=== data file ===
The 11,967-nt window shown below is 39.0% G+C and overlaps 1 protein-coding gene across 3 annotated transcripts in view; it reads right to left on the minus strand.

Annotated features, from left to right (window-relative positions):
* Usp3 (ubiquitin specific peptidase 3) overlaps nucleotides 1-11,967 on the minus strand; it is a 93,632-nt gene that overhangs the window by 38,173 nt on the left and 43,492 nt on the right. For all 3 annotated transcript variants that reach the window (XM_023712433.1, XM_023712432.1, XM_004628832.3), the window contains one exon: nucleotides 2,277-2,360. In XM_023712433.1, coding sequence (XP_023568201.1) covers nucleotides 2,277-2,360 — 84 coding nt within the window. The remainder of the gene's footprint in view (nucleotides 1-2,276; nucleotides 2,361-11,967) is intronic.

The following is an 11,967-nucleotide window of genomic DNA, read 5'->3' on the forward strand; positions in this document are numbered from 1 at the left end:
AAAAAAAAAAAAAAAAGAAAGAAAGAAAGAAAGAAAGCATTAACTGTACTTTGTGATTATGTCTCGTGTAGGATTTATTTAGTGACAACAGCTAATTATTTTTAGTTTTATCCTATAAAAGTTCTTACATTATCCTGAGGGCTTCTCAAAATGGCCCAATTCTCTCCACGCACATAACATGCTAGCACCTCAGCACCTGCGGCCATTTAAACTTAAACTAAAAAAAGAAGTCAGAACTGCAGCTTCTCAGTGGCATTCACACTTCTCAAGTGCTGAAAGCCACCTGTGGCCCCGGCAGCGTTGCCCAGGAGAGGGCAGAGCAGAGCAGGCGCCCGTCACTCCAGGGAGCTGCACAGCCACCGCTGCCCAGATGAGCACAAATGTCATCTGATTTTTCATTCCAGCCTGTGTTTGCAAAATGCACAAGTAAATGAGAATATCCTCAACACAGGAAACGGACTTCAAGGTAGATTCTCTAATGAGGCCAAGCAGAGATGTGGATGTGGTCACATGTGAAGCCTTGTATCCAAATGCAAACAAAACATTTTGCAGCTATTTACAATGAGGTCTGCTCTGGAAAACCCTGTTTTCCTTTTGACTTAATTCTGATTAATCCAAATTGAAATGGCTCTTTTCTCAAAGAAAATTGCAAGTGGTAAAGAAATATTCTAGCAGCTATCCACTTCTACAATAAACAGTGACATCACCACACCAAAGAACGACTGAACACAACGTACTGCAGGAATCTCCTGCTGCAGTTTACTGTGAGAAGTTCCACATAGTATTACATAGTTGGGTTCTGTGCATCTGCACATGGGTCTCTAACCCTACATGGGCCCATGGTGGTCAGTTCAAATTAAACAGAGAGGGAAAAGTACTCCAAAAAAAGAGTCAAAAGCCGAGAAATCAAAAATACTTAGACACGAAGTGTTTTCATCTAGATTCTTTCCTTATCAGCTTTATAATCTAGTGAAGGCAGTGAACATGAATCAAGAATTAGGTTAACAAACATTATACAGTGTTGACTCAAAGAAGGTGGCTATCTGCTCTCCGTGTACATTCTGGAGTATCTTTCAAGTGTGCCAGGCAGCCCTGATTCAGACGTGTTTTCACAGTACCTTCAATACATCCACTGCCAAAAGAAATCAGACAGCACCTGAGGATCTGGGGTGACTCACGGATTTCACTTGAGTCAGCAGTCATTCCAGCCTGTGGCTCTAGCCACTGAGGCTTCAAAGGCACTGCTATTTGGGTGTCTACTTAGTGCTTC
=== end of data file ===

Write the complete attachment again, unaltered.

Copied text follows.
The 11,967-nt window shown below is 39.0% G+C and overlaps 1 protein-coding gene across 3 annotated transcripts in view; it reads right to left on the minus strand.

Annotated features, from left to right (window-relative positions):
* Usp3 (ubiquitin specific peptidase 3) overlaps nucleotides 1-11,967 on the minus strand; it is a 93,632-nt gene that overhangs the window by 38,173 nt on the left and 43,492 nt on the right. For all 3 annotated transcript variants that reach the window (XM_023712433.1, XM_023712432.1, XM_004628832.3), the window contains one exon: nucleotides 2,277-2,360. In XM_023712433.1, coding sequence (XP_023568201.1) covers nucleotides 2,277-2,360 — 84 coding nt within the window. The remainder of the gene's footprint in view (nucleotides 1-2,276; nucleotides 2,361-11,967) is intronic.

The following is an 11,967-nucleotide window of genomic DNA, read 5'->3' on the forward strand; positions in this document are numbered from 1 at the left end:
AAAAAAAAAAAAAAAAGAAAGAAAGAAAGAAAGAAAGCATTAACTGTACTTTGTGATTATGTCTCGTGTAGGATTTATTTAGTGACAACAGCTAATTATTTTTAGTTTTATCCTATAAAAGTTCTTACATTATCCTGAGGGCTTCTCAAAATGGCCCAATTCTCTCCACGCACATAACATGCTAGCACCTCAGCACCTGCGGCCATTTAAACTTAAACTAAAAAAAGAAGTCAGAACTGCAGCTTCTCAGTGGCATTCACACTTCTCAAGTGCTGAAAGCCACCTGTGGCCCCGGCAGCGTTGCCCAGGAGAGGGCAGAGCAGAGCAGGCGCCCGTCACTCCAGGGAGCTGCACAGCCACCGCTGCCCAGATGAGCACAAATGTCATCTGATTTTTCATTCCAGCCTGTGTTTGCAAAATGCACAAGTAAATGAGAATATCCTCAACACAGGAAACGGACTTCAAGGTAGATTCTCTAATGAGGCCAAGCAGAGATGTGGATGTGGTCACATGTGAAGCCTTGTATCCAAATGCAAACAAAACATTTTGCAGCTATTTACAATGAGGTCTGCTCTGGAAAACCCTGTTTTCCTTTTGACTTAATTCTGATTAATCCAAATTGAAATGGCTCTTTTCTCAAAGAAAATTGCAAGTGGTAAAGAAATATTCTAGCAGCTATCCACTTCTACAATAAACAGTGACATCACCACACCAAAGAACGACTGAACACAACGTACTGCAGGAATCTCCTGCTGCAGTTTACTGTGAGAAGTTCCACATAGTATTACATAGTTGGGTTCTGTGCATCTGCACATGGGTCTCTAACCCTACATGGGCCCATGGTGGTCAGTTCAAATTAAACAGAGAGGGAAAAGTACTCCAAAAAAAGAGTCAAAAGCCGAGAAATCAAAAATACTTAGACACGAAGTGTTTTCATCTAGATTCTTTCCTTATCAGCTTTATAATCTAGTGAAGGCAGTGAACATGAATCAAGAATTAGGTTAACAAACATTATACAGTGTTGACTCAAAGAAGGTGGCTATCTGCTCTCCGTGTACATTCTGGAGTATCTTTCAAGTGTGCCAGGCAGCCCTGATTCAGACGTGTTTTCACAGTACCTTCAATACATCCACTGCCAAAAGAAATCAGACAGCACCTGAGGATCTGGGGTGACTCACGGATTTCACTTGAGTCAGCAGTCATTCCAGCCTGTGGCTCTAGCCACTGAGGCTTCAAAGGCACTGCTATTTGGGTGTCTACTTAGTGCTTC